Summit Medical Group Lowering the Number of Hospital Readmissions to Well Below State Average
Monday, July 16, 2012 • 6:50am
BERKELEY HEIGHTS, NJ – Despite a recent report that says New Jersey has high hospital readmission rates of its Medicare patients, the head of Summit Medical Group said they’ve taken definitive steps to remedy the problem – and it’s working.
Chief Medical Officer Dr. Robert W. Brenner said that across the country, most hospitals have a 20 percent readmission rate at the 30-day mark. Summit Medical Group has cut its readmission rate to nine percent by taking steps that Brenner said are not rocket science, but important.
SMG starts with risk stratification – assessing the patients who are being discharged, where they were in the hospital (such as ICU), even when they were discharged.
“If you’re discharged on a Friday afternoon, for example, we find there’s a pretty good chance you’ll be going back to the hospital,” Brenner explained. “If you spent any time in ICU, you’re also at risk for going back. We realized we had to analyze our own data and the health of our hospital population.”
Brenner said through their research and other findings, SMG discovered that if patients don’t know which medications they’re taking, it can cause them to end up back in the hospital. To prevent such issues, they have assigned a nurse practitioner to deal with every hospital discharge and make sure the patient understands which medicine they’re to take, which other medicines to stop taking if necessary, and what the proper dosages are.
“We thought it worthwhile to reconcile everyone’s medicine and electronic heath records,” Brenner said. “We go over it with every patient and their caregiver or significant other to make sure they understand.”
Another factor that keeps patient readmissions down: appropriate follow-up. SMG has begun a pilot program with the Somerset Visiting Nurse Association in which the nurses telemonitor patients who have been released from the hospital. They make sure the patients are taking their medication correctly, following any instructions they may have received when they were discharged, and scheduling the required follow-up visits to their personal physicians.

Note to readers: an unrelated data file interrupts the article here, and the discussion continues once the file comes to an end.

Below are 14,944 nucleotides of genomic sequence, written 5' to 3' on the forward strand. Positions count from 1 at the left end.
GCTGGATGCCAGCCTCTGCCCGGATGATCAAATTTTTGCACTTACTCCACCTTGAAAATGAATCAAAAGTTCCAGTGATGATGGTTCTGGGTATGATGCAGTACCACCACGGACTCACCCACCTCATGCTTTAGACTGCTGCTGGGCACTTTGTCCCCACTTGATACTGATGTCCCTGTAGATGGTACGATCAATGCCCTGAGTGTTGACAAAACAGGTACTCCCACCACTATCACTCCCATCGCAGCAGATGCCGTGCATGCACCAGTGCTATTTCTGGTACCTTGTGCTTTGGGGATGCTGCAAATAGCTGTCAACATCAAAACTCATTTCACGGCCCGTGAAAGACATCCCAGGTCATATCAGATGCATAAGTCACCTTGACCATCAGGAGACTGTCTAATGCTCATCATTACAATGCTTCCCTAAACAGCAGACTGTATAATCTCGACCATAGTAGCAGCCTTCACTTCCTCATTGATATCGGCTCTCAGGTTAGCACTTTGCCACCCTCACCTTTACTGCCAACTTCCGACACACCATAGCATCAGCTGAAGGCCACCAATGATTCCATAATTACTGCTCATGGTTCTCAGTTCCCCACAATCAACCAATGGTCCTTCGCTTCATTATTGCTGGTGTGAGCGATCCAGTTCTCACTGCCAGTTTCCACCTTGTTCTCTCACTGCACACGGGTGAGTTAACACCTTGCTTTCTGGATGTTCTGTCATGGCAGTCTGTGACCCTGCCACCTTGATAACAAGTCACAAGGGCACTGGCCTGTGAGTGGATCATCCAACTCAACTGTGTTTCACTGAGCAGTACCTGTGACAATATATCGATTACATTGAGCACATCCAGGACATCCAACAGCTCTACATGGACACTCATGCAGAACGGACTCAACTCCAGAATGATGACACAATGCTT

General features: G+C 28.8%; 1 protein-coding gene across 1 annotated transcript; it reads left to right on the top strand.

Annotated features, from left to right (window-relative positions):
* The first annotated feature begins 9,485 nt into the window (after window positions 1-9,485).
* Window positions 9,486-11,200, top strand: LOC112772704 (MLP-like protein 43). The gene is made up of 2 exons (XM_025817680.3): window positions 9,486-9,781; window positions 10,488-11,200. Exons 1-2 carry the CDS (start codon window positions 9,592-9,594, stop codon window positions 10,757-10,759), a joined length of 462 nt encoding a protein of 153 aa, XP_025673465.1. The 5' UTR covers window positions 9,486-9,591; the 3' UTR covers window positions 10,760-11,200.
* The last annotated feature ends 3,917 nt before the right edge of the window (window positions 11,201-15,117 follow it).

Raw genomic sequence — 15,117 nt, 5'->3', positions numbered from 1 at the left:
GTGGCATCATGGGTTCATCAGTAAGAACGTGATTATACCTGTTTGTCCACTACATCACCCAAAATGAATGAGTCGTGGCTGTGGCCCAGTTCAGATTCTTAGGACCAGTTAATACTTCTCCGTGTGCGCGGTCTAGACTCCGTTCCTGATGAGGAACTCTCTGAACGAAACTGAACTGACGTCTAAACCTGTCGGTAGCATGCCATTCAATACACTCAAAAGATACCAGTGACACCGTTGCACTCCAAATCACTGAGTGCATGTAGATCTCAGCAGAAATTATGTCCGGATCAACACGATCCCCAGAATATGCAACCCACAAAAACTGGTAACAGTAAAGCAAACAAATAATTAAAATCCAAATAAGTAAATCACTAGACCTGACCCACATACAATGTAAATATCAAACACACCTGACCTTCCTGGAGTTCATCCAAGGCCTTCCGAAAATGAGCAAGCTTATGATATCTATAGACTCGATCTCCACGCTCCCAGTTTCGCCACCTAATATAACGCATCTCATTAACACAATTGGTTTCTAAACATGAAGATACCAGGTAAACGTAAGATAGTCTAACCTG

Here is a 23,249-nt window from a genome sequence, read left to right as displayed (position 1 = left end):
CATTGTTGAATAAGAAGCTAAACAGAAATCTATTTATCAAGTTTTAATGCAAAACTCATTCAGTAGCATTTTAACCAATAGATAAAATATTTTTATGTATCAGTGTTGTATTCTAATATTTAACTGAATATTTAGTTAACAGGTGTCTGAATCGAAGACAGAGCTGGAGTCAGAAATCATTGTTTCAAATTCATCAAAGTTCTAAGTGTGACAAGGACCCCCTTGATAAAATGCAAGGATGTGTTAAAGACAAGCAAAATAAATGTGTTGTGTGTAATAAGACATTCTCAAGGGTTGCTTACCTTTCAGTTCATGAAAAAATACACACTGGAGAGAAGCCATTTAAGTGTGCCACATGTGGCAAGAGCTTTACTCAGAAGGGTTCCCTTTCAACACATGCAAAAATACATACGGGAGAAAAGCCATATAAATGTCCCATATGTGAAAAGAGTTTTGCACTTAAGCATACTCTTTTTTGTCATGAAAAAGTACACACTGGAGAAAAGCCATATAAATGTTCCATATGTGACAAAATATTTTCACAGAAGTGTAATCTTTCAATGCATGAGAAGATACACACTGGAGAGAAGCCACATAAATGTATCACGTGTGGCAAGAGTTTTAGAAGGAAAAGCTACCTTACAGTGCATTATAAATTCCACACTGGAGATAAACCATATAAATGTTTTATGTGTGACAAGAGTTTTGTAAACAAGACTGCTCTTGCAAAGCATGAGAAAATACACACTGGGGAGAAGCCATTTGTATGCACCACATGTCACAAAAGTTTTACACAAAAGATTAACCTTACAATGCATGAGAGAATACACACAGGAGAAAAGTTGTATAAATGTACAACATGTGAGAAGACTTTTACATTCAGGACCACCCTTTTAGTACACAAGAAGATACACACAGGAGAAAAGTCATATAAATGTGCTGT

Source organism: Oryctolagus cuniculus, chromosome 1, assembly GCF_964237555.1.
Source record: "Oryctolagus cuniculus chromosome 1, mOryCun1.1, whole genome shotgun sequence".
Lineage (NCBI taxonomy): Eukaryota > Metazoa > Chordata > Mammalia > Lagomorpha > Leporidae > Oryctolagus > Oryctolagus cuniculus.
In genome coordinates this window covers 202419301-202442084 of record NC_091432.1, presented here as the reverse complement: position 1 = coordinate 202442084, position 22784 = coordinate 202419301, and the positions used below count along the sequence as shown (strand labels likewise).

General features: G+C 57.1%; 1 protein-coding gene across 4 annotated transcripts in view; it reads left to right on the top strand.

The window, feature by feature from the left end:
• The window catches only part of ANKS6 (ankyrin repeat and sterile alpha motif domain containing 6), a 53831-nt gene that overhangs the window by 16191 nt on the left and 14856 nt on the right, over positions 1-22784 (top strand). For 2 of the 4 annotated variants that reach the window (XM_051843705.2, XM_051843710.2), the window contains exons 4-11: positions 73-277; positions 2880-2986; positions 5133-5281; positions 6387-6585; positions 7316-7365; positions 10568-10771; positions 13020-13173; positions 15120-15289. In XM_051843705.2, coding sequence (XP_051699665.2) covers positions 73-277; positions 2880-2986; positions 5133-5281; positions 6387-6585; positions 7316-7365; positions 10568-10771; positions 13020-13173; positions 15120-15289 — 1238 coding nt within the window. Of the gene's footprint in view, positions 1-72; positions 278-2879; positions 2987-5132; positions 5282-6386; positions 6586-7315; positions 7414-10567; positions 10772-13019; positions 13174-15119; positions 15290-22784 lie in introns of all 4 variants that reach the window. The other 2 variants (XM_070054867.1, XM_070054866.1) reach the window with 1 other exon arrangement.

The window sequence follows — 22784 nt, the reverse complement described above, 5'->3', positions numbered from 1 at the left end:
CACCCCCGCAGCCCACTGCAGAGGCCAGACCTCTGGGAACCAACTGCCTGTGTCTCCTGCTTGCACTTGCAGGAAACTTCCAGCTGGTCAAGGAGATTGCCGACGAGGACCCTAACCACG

“We’ve taken our readmission rate down to nine percent,” Brenner said. “And we have good rates going out to 90 days.”
Even in nursing homes, whose patients have historically kept the proverbial revolving door moving at the hospital, SMG is doing all it can to reduce readmissions. Brenner said they’re now showing a dramatically reduced readmission rate thanks to a nurse practitioner and a geriatrician who work directly in the nursing home.
“We started the program six months ago, and we already have firm data that shows our patients’ chance of being readmitted is down by one-sixth,” he said. “You can’t do that unless you’re an integrated group, and I’m happy to be part of large multi-speciality group where we have means to put these things in place. It’s not rocket science, it’s just common sense but you have to have the resources to accomplish that.”